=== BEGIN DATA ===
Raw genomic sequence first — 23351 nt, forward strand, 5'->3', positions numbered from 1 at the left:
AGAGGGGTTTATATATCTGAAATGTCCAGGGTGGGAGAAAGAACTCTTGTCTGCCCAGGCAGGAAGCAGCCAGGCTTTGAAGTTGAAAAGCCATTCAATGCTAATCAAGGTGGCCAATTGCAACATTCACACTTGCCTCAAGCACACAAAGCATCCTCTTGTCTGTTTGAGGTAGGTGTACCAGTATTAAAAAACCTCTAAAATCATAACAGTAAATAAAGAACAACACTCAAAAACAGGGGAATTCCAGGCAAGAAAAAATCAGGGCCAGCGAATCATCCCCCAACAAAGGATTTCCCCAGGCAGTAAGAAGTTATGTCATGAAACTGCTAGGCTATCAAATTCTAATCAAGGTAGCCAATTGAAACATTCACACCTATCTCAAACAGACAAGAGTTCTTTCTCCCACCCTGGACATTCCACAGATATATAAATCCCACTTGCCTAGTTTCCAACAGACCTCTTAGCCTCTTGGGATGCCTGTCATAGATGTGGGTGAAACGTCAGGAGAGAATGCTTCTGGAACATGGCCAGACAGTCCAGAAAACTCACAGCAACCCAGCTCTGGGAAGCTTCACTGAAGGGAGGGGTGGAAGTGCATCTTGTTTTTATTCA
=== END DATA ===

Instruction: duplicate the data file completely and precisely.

Raw genomic sequence first — 23351 nt, forward strand, 5'->3', positions numbered from 1 at the left:
AGAGGGGTTTATATATCTGAAATGTCCAGGGTGGGAGAAAGAACTCTTGTCTGCCCAGGCAGGAAGCAGCCAGGCTTTGAAGTTGAAAAGCCATTCAATGCTAATCAAGGTGGCCAATTGCAACATTCACACTTGCCTCAAGCACACAAAGCATCCTCTTGTCTGTTTGAGGTAGGTGTACCAGTATTAAAAAACCTCTAAAATCATAACAGTAAATAAAGAACAACACTCAAAAACAGGGGAATTCCAGGCAAGAAAAAATCAGGGCCAGCGAATCATCCCCCAACAAAGGATTTCCCCAGGCAGTAAGAAGTTATGTCATGAAACTGCTAGGCTATCAAATTCTAATCAAGGTAGCCAATTGAAACATTCACACCTATCTCAAACAGACAAGAGTTCTTTCTCCCACCCTGGACATTCCACAGATATATAAATCCCACTTGCCTAGTTTCCAACAGACCTCTTAGCCTCTTGGGATGCCTGTCATAGATGTGGGTGAAACGTCAGGAGAGAATGCTTCTGGAACATGGCCAGACAGTCCAGAAAACTCACAGCAACCCAGCTCTGGGAAGCTTCACTGAAGGGAGGGGTGGAAGTGCATCTTGTTTTTATTCA